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Improper influence against prosecutors and judges in Finland and Sweden: findings from two national surveys 2008

The web survey was carried out in 2008, targeting all prosecutors and judges in office in Finland and Sweden. The forms of improper influence addressed in the questionnaire were harassment, threats, violence, vandalism and corruption. The reference period applied was the preceding 18 months. The sur...

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Bibliographic Details
Main Author: Aromaa, Kauko
Contributors: Junninen, Mika (VerfasserIn); Korsell, Lars (Author)
Format: Electronic Book
Language:English
Published: Helsinki European Institute for Crime Prevention and Control, affiliated with the United Nations (HEUNI) 2016
In:Publication series
Online Access: Volltext (Kostenfrei)
Volltext (Kostenfrei)
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Summary:The web survey was carried out in 2008, targeting all prosecutors and judges in office in Finland and Sweden. The forms of improper influence addressed in the questionnaire were harassment, threats, violence, vandalism and corruption. The reference period applied was the preceding 18 months. The survey was carried out simultaneously in Finland and in Sweden using an identical questionnaire. Judges and prosecutors have experience of all of the listed forms of improper influences. However, the dominant forms of influence are harassment and threats. Victimisation occurred primarily at the workplace, and only rarely in the leisure time of the respondents. Most of the perpetrators were individuals who were not connected with criminal organisations. This is the case in particular when the victim was a judge. Occasionally, however, organised crime representatives were also observed to be involved. This was true for prosecutors in particular. Swedish prosecutors were harassed and threatened by organised crime representatives significantly more often than Finnish prosecutors. It was unusual that family members of the civil servants concerned were victimised, but also some such instances were reported, some of them quite serious. Again, such incidents were more likely in Sweden than in Finland. According to the respondents, the employer organisations of the respondents had not done very much to prevent such incidents or to protect their employees from improper influences. The respondents were also of the opinion that much more should be done about the problem. The respondents had many suggestions for improvements, some of them quite sophisticated. These included, inter alia, ideas concerning the way their work was organised, the protection of personal data, access control, and the physical design of the offices and courtrooms. Overall, the responses demonstrate that the persons involved should be consulted carefully when planning and implementing new measures to prevent improper influences and to minimize their impact.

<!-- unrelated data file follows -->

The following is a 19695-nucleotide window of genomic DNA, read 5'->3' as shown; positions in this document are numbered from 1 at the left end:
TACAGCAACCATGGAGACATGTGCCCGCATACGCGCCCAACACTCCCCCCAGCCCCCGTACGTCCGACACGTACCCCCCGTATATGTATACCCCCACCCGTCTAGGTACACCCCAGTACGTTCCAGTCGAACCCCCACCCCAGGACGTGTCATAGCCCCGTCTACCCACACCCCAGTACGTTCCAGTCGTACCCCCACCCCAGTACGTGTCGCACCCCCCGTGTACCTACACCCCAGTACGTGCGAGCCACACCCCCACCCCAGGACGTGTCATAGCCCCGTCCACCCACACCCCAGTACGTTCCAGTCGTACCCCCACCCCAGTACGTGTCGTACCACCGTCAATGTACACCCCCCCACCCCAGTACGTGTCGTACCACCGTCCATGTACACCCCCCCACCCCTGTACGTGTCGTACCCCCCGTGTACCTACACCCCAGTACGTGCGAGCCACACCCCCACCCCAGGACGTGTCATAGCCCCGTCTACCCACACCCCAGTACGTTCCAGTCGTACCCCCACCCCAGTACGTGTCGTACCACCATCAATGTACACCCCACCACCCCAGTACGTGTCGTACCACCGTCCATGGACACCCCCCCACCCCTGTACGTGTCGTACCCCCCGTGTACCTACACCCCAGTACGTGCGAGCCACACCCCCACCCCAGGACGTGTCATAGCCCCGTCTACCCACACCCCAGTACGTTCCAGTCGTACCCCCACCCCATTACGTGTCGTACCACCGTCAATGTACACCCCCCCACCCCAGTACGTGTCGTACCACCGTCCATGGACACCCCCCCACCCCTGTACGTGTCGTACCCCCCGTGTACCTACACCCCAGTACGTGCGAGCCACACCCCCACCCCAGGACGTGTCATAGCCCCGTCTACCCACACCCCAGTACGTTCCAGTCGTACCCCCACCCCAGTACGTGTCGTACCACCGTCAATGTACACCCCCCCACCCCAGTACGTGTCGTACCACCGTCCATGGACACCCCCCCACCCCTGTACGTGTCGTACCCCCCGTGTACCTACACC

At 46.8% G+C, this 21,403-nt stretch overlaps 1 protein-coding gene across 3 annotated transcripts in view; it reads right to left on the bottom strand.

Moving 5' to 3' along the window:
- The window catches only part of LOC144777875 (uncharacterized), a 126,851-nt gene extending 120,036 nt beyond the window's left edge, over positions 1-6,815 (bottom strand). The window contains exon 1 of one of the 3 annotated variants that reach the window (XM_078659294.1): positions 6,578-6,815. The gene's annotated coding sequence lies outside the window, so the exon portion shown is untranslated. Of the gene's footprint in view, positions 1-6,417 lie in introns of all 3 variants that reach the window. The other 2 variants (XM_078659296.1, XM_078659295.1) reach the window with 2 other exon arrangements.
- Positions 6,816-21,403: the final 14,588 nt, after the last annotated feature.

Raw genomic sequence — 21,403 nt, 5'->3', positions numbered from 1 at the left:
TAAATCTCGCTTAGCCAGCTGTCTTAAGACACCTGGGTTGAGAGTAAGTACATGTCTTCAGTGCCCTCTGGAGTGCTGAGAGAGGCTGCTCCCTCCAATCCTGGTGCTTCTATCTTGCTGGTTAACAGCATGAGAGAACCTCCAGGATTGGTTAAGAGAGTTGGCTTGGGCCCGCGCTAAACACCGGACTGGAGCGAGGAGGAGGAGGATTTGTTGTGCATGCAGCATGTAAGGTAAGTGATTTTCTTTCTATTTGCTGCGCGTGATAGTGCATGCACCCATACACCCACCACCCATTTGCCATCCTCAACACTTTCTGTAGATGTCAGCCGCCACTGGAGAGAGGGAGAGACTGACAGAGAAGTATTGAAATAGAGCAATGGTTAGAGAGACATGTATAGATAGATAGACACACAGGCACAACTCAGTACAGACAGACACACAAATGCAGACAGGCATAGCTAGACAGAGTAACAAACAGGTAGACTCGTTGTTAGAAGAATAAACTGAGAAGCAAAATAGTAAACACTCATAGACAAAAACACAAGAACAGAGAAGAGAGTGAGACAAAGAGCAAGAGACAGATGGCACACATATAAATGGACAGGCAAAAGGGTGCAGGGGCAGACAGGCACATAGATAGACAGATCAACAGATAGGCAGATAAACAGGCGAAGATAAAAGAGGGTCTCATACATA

Physical Description:1 Online-Ressource (110 Seiten)